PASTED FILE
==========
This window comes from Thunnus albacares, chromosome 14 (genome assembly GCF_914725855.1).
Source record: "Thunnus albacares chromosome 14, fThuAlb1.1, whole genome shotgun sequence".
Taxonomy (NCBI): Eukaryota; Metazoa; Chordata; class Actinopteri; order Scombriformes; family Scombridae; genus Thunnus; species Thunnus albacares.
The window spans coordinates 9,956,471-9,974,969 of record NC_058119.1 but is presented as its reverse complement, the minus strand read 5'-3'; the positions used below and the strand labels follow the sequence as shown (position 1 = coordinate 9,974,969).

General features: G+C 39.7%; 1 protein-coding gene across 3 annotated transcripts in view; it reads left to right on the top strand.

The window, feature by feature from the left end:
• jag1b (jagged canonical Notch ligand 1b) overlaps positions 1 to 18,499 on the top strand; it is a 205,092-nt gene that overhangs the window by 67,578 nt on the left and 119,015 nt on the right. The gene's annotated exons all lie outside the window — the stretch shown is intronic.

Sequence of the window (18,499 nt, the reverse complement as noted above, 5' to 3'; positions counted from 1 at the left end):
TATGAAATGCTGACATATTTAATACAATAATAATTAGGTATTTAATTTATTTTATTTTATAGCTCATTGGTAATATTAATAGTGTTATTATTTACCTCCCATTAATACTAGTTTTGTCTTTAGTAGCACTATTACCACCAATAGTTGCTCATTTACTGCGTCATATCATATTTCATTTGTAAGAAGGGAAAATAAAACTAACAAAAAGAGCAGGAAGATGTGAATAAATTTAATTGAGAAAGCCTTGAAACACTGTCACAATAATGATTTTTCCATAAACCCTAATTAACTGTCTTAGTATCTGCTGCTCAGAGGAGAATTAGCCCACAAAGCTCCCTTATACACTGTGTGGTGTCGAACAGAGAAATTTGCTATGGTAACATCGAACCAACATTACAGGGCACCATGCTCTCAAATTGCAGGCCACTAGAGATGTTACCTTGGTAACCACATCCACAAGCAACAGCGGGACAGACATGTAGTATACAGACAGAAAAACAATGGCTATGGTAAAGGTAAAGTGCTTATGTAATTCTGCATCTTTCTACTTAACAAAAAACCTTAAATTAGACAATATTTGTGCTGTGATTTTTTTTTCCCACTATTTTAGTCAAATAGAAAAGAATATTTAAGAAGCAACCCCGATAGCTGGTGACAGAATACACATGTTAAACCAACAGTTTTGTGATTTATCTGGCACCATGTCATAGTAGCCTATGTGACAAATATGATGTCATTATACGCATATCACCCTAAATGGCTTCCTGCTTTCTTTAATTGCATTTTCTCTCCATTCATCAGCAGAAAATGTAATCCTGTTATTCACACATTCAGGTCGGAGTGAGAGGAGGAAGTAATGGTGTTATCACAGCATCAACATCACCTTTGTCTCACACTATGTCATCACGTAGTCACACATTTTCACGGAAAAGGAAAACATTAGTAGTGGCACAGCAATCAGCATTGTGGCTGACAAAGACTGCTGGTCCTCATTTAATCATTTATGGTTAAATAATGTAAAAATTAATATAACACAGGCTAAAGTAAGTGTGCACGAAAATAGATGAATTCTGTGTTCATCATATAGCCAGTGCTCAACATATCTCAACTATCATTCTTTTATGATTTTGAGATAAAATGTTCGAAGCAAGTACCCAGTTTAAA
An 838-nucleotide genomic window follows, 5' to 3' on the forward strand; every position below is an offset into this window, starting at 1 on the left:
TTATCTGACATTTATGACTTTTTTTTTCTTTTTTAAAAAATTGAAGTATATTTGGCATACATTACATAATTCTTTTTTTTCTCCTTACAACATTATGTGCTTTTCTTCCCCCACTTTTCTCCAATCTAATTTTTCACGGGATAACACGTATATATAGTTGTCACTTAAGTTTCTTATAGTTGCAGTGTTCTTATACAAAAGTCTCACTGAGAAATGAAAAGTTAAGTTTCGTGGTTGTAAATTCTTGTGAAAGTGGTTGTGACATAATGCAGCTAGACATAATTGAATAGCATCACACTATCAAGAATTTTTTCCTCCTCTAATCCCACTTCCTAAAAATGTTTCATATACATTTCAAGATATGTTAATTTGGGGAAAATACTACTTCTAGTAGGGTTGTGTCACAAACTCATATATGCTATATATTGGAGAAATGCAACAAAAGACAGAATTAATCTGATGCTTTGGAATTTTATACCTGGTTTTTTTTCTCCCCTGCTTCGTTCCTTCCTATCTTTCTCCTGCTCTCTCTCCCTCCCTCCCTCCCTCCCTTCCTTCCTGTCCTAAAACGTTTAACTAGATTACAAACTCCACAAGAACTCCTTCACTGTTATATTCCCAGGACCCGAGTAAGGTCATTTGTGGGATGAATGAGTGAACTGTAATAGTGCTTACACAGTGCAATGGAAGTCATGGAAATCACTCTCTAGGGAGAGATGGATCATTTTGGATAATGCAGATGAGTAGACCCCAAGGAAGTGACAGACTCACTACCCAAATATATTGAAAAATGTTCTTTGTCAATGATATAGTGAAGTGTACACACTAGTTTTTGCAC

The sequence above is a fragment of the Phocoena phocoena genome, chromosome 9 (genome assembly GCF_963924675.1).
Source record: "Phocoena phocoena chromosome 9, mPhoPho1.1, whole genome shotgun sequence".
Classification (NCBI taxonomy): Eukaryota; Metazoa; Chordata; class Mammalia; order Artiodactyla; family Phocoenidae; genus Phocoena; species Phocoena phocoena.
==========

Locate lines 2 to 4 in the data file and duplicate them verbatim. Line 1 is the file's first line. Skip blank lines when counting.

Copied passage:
Source record: "Thunnus albacares chromosome 14, fThuAlb1.1, whole genome shotgun sequence".
Taxonomy (NCBI): Eukaryota; Metazoa; Chordata; class Actinopteri; order Scombriformes; family Scombridae; genus Thunnus; species Thunnus albacares.
The window spans coordinates 9,956,471-9,974,969 of record NC_058119.1 but is presented as its reverse complement, the minus strand read 5'-3'; the positions used below and the strand labels follow the sequence as shown (position 1 = coordinate 9,974,969).